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How caring for a parent affects the psychosocial development of the young

Aim To investigate the impact of caring for a parent on the psychosocial development of the young person. Methods A total of 20 young carers and 20 non-caregiving peers, aged 11-18 years, were compared on self-report measures of life satisfaction, self-esteem, and behavioural strengths and difficulties. Parental reports on their child's behaviour were obtained and measured. Results Young carers reported lower life satisfaction and self-esteem compared with non-caregiving peers, and their parents rated them as having more difficulties with peer relationships and more emotional symptoms.

Thu, 07/20/2017 - 15:15

'Your friends don't understand': invisibility and unmet need in the lives of 'young carers'

This paper is based on a study of the experiences of people identified as 'young carers', commissioned by the National Assembly for Wales as part of a wider review of carers' needs and services. Following a brief review of some of the previous research in this area, the paper reports key findings of the research, using the words of children and young people as much as possible.

Thu, 07/20/2017 - 15:15

How to support young carers

Each week the Social Care Institute for Excellence puts forward research findings in a specific field

Thu, 07/20/2017 - 15:15

Adherence to pressure ulcer prevention guidelines in home care: a survey of current practice

Aims and objectives.  To investigate the pressure ulcer prevalence in home nursing patients and to evaluate guideline adherence of measures for the prevention of pressure ulcers and the participation of informal carers in pressure ulcer prevention.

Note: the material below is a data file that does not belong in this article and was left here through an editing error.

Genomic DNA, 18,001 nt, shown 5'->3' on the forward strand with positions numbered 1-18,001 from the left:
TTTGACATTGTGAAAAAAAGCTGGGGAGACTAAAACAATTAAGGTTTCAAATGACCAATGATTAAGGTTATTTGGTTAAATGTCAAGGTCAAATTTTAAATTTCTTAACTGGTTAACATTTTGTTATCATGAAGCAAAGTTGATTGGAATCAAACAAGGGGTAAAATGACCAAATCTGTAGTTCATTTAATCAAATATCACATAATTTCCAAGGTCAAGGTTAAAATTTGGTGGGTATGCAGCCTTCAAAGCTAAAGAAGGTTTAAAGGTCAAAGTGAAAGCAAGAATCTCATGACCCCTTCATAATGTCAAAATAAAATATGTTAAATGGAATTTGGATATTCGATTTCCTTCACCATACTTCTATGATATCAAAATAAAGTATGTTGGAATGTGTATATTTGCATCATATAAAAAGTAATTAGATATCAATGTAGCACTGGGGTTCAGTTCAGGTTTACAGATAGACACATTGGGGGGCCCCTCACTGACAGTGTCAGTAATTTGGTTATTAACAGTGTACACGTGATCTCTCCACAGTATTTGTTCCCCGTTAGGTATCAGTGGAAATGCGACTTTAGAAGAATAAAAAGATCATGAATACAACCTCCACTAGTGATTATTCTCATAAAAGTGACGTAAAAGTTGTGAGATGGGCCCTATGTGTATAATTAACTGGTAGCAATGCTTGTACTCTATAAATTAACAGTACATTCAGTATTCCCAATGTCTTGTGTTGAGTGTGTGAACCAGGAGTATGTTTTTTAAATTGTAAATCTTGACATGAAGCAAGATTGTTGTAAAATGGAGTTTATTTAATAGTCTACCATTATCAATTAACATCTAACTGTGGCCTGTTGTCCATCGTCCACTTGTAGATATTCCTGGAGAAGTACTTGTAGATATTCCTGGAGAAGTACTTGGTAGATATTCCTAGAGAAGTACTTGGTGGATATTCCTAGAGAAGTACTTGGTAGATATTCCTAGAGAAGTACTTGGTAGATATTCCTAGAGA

Background.  Since 2002, the Belgian Guideline for the Prevention of Pressure Ulcers was published on the Internet, but no information was available on guideline adherence in home care.

Thu, 07/20/2017 - 15:14

Young carers' health at risk

Thu, 07/20/2017 - 15:13

Prevalence and effects of caregiving on children

Aim This paper reports the prevalence and its related sociodemographic factors of informal caregiving by underage children in Austria. The quantity and intensity of caregiving activities, the motivation for and effects of caregiving and how this differs from non-caregiving children were investigated. Background Young carers are a worldwide phenomenon. Due to methodological and sampling problems, little quantitative data are available. Design Cross-sectional, descriptive study.

Thu, 07/20/2017 - 15:13

Children's perceptions and experiences of care giving: a focus group study

The stress of care giving for spouses and adult children has been extensively documented in the empirical literature. More recently attention has been paid to children's involvement in family care giving. Qualitative studies in the social welfare field have highlighted the social restrictions caring places upon children. There remains a need, however, to understand what children are thinking and feeling in an effort to cope with their care-giving demands.

Thu, 07/20/2017 - 15:13

Welfare changes may cost young carers £3,500 a year

Thousands of young carers and their families could lose more than £3,500 a year under proposed welfare reforms, according to The Children’s Society.

Thu, 07/20/2017 - 15:12